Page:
Low-income residents could get free phones

Low-income residents could get free phones

March 8th, 2010 by Yolanda Putman in News

Efforts to provide Tennessee's low-income residents with free wireless phone service could help save lives in Chattanooga, one community activist said.

James Moreland, chairman of the East Chattanooga Weed and Seed initiative, said several area residents are elderly and have incomes so low they must choose whether to buy food or medicine. A free phone could help them, he said.

"I know several seniors who can't afford to pay for a phone, and if they get sick, they could perish right there in their house," Mr. Moreland said.

Sprint wants to partner with local nonprofit organizations to distribute cell phones and 200 minutes a month of phone service free, company officials say.


Community organizations interested in partnering with Assurance Wireless or that want more information may visit www.assurancewireless.com.

"It's a part of the (1996) Telecommunications Act that says no one will be denied telecommunication services," said Gary Carter, Atlanta-based manager of national partnerships for Assurance Wireless, the prepaid phone division of Sprint.

About 1.4 million people in Tennessee are poor enough to qualify for free phones, he said.

Single people qualify for the Sprint phone if they make less than $14,621 a year, Mr. Carter said, while a family of four qualifies if the annual household income is less than $28,768.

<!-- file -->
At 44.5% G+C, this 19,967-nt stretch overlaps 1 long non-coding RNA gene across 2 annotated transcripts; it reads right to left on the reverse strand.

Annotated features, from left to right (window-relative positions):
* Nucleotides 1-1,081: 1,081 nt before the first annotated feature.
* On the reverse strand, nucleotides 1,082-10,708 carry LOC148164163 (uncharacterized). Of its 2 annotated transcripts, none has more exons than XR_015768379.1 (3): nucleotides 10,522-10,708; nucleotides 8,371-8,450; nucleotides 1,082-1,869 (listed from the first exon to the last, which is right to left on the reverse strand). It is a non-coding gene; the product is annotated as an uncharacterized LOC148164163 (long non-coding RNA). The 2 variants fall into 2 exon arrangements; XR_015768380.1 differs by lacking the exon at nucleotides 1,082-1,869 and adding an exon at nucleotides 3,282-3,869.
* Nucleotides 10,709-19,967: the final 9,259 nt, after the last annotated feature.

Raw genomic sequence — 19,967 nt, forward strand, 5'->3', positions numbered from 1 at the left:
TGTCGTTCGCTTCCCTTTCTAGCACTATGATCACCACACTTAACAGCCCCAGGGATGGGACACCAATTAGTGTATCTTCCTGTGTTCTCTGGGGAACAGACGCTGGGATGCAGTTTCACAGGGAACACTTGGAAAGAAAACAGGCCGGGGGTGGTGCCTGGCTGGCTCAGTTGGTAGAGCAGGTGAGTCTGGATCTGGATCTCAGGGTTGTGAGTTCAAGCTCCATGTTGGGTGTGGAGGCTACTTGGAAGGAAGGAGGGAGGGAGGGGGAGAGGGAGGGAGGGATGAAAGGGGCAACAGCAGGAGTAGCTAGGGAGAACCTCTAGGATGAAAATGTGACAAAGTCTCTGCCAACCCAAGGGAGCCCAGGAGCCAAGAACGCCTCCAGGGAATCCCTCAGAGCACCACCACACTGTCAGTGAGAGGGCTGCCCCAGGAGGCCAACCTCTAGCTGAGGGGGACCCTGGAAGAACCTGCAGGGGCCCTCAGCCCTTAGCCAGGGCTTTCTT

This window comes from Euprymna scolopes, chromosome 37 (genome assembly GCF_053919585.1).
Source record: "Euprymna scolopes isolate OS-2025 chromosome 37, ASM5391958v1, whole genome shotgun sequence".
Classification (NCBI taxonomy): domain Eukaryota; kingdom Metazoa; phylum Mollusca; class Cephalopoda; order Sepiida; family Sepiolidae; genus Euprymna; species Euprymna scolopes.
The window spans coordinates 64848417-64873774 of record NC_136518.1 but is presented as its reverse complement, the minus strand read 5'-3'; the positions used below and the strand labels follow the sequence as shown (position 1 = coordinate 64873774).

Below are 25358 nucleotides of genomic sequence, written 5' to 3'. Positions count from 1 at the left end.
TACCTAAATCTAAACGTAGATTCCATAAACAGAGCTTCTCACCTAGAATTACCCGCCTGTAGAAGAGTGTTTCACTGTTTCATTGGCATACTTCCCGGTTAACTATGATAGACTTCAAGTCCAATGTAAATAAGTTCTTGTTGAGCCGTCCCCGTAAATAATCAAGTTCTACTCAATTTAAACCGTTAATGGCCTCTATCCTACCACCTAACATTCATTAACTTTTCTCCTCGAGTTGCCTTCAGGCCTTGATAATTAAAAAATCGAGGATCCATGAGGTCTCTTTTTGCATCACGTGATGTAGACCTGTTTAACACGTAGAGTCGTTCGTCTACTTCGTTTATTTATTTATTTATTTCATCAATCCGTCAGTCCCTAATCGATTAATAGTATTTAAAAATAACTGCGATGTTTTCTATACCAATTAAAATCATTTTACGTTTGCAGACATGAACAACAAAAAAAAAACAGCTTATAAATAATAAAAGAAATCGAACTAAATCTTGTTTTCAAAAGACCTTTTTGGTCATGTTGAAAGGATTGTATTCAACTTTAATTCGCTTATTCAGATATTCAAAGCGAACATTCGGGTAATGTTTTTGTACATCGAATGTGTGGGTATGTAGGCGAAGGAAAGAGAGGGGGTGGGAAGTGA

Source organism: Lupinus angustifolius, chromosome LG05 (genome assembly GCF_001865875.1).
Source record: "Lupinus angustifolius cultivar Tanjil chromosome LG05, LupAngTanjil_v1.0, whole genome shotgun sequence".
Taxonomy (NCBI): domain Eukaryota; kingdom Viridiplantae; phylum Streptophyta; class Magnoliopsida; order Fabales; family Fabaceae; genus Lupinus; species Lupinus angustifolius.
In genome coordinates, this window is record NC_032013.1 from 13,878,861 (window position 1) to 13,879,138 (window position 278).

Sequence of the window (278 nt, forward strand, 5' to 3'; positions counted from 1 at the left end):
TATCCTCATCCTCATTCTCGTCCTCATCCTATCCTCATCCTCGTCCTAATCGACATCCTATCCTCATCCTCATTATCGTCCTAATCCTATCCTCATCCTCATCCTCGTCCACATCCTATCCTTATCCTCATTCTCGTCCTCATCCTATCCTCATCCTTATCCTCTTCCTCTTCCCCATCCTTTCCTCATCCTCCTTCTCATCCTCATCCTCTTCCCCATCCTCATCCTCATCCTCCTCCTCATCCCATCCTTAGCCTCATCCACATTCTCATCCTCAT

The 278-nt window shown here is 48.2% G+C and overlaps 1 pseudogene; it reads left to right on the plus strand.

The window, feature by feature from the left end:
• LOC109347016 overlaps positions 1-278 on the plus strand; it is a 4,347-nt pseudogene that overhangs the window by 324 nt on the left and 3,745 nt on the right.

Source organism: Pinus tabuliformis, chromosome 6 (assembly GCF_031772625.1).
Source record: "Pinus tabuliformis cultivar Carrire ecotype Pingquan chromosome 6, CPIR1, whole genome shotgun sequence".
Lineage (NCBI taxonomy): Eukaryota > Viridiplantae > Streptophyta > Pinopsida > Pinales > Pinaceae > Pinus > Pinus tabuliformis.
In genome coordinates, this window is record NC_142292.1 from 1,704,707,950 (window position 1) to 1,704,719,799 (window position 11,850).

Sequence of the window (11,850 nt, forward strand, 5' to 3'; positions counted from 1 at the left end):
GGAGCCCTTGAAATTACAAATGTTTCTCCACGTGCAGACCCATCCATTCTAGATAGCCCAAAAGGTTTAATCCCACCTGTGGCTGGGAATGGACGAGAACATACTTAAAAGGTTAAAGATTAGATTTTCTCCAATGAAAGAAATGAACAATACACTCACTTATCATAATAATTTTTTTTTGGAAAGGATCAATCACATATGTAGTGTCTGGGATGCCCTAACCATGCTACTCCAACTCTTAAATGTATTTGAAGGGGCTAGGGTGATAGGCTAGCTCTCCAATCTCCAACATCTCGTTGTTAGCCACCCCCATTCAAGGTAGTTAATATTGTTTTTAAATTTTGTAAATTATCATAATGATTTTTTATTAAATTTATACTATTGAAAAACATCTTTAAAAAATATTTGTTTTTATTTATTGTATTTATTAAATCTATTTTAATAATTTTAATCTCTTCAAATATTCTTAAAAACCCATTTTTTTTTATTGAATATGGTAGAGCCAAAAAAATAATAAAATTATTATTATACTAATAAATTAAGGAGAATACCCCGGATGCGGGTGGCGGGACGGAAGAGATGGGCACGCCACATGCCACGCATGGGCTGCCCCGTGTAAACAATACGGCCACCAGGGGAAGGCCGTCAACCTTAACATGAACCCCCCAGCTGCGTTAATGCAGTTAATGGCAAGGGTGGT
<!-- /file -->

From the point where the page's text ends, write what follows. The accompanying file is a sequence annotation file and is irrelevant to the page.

He said the phone comes with 200 minutes free each month. If clients want more minutes, they can buy more from Sprint at 10 cents a minute, Mr. Carter said.

The free service includes voice mail, call waiting, caller ID and free 911 access, he said.

"There're no contracts, no bills, no activation fees," he said.

Prepaid cell phone provider TracFone Wireless Inc. has announced it is launching its SafeLink Wireless program in Tennessee. That program would provide free phones and 68 minutes of free air time for up to a year for eligible households.

If customers run through their 68 minutes, they still can call 911 -- a free call -- and they can buy more minutes for other calls at a discounted rate, said Jose Fuentes, director of government relations for Tracfone Wireless.

The programs are a result of the 1996 Telecommunications Act, which required the Federal Communications Commission to create a fund subsidized by phone users that provides the service for low-income people, according to news reports.

Urban League President and CEO Warren Logan said he is interested in learning more about the free phones. Some people come to the Urban League for job training but are hindered from getting a job because they don't have a telephone, he said.

"When you're looking for a job and you don't have access to telephone service, it's going to be difficult," he said. "You may apply for a job online, but you are sometimes called on the phone to schedule an interview."

Residents who want a free phone may call 1-888-898-4888 to verify eligibility.